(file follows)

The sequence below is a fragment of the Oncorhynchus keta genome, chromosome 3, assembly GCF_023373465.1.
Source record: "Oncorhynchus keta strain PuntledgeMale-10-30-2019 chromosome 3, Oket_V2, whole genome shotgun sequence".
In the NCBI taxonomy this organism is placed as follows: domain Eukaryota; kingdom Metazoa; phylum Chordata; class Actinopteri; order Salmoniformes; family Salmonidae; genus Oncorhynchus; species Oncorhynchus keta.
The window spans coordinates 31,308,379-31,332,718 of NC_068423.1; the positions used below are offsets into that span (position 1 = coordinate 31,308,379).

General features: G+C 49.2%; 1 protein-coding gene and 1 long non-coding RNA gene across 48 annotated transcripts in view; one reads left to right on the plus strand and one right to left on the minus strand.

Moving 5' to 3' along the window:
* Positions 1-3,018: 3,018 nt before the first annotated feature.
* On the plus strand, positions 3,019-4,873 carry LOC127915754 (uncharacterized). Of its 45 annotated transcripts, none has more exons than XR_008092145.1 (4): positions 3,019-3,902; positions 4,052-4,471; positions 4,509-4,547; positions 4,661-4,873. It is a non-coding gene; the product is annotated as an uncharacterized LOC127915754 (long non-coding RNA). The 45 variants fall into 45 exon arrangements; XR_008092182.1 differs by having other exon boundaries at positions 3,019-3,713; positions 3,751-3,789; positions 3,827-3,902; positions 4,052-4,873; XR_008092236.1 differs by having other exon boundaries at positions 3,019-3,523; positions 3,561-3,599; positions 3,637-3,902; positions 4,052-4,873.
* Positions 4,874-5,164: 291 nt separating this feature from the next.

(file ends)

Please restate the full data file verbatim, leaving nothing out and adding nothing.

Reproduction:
The sequence below is a fragment of the Oncorhynchus keta genome, chromosome 3, assembly GCF_023373465.1.
Source record: "Oncorhynchus keta strain PuntledgeMale-10-30-2019 chromosome 3, Oket_V2, whole genome shotgun sequence".
In the NCBI taxonomy this organism is placed as follows: domain Eukaryota; kingdom Metazoa; phylum Chordata; class Actinopteri; order Salmoniformes; family Salmonidae; genus Oncorhynchus; species Oncorhynchus keta.
The window spans coordinates 31,308,379-31,332,718 of NC_068423.1; the positions used below are offsets into that span (position 1 = coordinate 31,308,379).

General features: G+C 49.2%; 1 protein-coding gene and 1 long non-coding RNA gene across 48 annotated transcripts in view; one reads left to right on the plus strand and one right to left on the minus strand.

Moving 5' to 3' along the window:
* Positions 1-3,018: 3,018 nt before the first annotated feature.
* On the plus strand, positions 3,019-4,873 carry LOC127915754 (uncharacterized). Of its 45 annotated transcripts, none has more exons than XR_008092145.1 (4): positions 3,019-3,902; positions 4,052-4,471; positions 4,509-4,547; positions 4,661-4,873. It is a non-coding gene; the product is annotated as an uncharacterized LOC127915754 (long non-coding RNA). The 45 variants fall into 45 exon arrangements; XR_008092182.1 differs by having other exon boundaries at positions 3,019-3,713; positions 3,751-3,789; positions 3,827-3,902; positions 4,052-4,873; XR_008092236.1 differs by having other exon boundaries at positions 3,019-3,523; positions 3,561-3,599; positions 3,637-3,902; positions 4,052-4,873.
* Positions 4,874-5,164: 291 nt separating this feature from the next.